McDonald Jones Stadium
2,000
2,000
33,000
2008 2008 Flag of Australia (converted).svg Gary van Egmond (caretaker) Flag of Australia (converted).svg Cassidy Davis 2nd8th
Perth Glory Perth,
Western Australia
Macedonia Park 7,0002008 2008 Flag of Australia (converted).svg Alexander Epakis Flag of Australia (converted).svg Natasha Rigby 1st9th
Sydney FC Sydney,
New South Wales
Netstrata Jubilee Stadium
Leichhardt Oval
Seymour Shaw Park
Cromer Park
20,500
20,000
5,000
5,000
2008 2008 Flag of Australia (converted).svg Ante Juric Flag of Australia (converted).svg Natalie Tobin 1st1st
Wellington Phoenix Wellington,
New Zealand
Sky Stadium 34,500
23,000
2021 2021 Flag of England.svg Natalie Lawrence Flag of New Zealand.svg Lily Alfeld 10th10th
Western Sydney Wanderers Sydney,
New South Wales
CommBank Stadium
Blacktown Football Park
Marconi Stadium
30,000
500
9,000
2012 2012 Flag of Australia (converted).svg Kat Smith Flag of Australia (converted).svg Clare Hunt 3rd6th
Western United Wyndham, Victoria GMHBA Stadium 36,0002021 2022 Flag of Australia (converted).svg Mark Torcaso Flag of the Philippines.svg Jaclyn Sawicki TBDTBD
Future clubs
TeamLocationStadiumCapacityFoundedJoining
Central Coast Mariners Gosford, New South Wales Central Coast Stadium
Pluim Park
20,059
2,200 [24]
2008 2023-24 [25]

Performance record

Performance and ranking of clubs based on their best regular season result in the W-League and A-League Women. The 2021–22 season is Wellington Phoenix's first season.

RankClubBest Result 08–09 09 10–11 11–12 12–13 13–14 14 15–16 16–17 17–18 18–19 19–20 20–21 21–22
1 Sydney FC 1st (four times)41134243323311
2 Brisbane Roar 1st (three times)13221464712526
3 Canberra United 1st (three times)34315132158647
4 Melbourne City 1st (twice)1445172
5 Melbourne Victory 1st55443329971234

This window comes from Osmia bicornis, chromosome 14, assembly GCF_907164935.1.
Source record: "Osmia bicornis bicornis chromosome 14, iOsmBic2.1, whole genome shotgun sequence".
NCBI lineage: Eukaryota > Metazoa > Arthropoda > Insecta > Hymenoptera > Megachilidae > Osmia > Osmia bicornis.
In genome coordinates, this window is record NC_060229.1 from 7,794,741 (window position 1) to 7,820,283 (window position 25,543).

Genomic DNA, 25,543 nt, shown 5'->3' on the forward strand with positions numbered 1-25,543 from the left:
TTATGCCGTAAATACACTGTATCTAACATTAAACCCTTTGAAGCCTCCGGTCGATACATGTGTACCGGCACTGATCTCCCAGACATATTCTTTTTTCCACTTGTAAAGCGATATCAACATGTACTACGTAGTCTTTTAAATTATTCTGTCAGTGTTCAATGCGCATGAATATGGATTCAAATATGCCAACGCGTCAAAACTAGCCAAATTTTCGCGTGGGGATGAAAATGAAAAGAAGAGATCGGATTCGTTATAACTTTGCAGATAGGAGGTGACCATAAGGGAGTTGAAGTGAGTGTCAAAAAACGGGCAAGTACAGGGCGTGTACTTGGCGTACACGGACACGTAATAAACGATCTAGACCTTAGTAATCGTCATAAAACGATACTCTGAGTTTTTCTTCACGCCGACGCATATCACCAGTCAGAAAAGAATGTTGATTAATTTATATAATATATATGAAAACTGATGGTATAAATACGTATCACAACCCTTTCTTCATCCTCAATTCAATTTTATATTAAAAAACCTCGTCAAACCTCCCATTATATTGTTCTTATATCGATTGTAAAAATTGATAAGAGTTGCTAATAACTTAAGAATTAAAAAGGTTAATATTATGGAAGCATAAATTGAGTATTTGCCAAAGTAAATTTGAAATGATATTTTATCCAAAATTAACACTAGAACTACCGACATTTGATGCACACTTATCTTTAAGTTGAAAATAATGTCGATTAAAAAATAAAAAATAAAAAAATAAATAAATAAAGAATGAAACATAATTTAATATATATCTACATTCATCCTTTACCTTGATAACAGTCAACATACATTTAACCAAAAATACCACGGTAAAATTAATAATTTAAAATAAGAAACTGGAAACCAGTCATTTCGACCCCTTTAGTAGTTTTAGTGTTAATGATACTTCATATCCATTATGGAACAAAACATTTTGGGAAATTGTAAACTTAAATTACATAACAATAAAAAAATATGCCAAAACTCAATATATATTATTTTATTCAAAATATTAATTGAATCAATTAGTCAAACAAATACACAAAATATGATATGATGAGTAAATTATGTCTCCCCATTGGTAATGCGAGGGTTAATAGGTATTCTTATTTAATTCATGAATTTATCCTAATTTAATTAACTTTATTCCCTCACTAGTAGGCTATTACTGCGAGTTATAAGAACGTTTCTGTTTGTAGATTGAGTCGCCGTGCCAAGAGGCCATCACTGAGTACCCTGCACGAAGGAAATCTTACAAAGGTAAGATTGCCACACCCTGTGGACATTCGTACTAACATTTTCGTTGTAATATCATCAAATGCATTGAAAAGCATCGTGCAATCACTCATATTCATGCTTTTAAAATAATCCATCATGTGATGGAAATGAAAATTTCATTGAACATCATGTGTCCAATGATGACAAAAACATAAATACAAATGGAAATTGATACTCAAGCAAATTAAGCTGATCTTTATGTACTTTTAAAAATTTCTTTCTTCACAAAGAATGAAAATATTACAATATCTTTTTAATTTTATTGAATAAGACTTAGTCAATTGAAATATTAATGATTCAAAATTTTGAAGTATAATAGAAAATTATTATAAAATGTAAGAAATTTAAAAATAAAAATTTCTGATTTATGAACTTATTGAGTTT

6 Perth Glory 1st76562518264795
7 Newcastle Jets 2nd28657856537988
8 Central Coast Mariners 2nd62
9 Western Sydney Wanderers 3rd6787889369
10 Adelaide United 3rd87778675696853
11 Wellington Phoenix 10th10

Organisation

Squad formation and salaries

An A-League Women squad is required to have a minimum of 20 and a maximum of 26 players.[ citation needed ] Players typically receive a one-season contract,[ citation needed ] with many playing in leagues in other countries during the A-League Women off-season. Due to the A-League Women season running during the off-season of several leagues around the world, many foreign players have played for teams in A-League Women and vice versa.

In 2015, teams in what was then the W-League had a salary cap of A$150,000. [26] Individual player salaries varied, with one player reporting to The Sydney Morning Herald in 2012 that whilst some players earn $10,000, others earn nothing. [27] In 2014, it was reported that Sydney FC players were paid salaries ranging from $1,000 to $6,000. [28] Players could also earn money playing overseas and may therefore be considered by Professional Footballers Australia (PFA) as professional. [29]

Some clubs are owned by their state soccer associations including Adelaide United and Newcastle Jets.[ citation needed ]

For the 2017–18 season a minimum salary was introduced at A$10,000. The average salary therefore rose from A$15,500 to A$17,400. A salary cap was set at A$300,000. [30]

The total salary floor, or minimum salary spend, for the 2020-21 season rose to A$294,000, growing to A$315,000 in the 2021-22 season, with a salary cap of A$450,000, as part of a five year deal that will see the salary floor rise to A$390,000 by 2025-26. [31] The deal also included improved standards in training venues, travel and accommodation, high performance staffing, and player workloads. [31] The A-League Women minimum annual wage in 2021 is A$17,055. [32]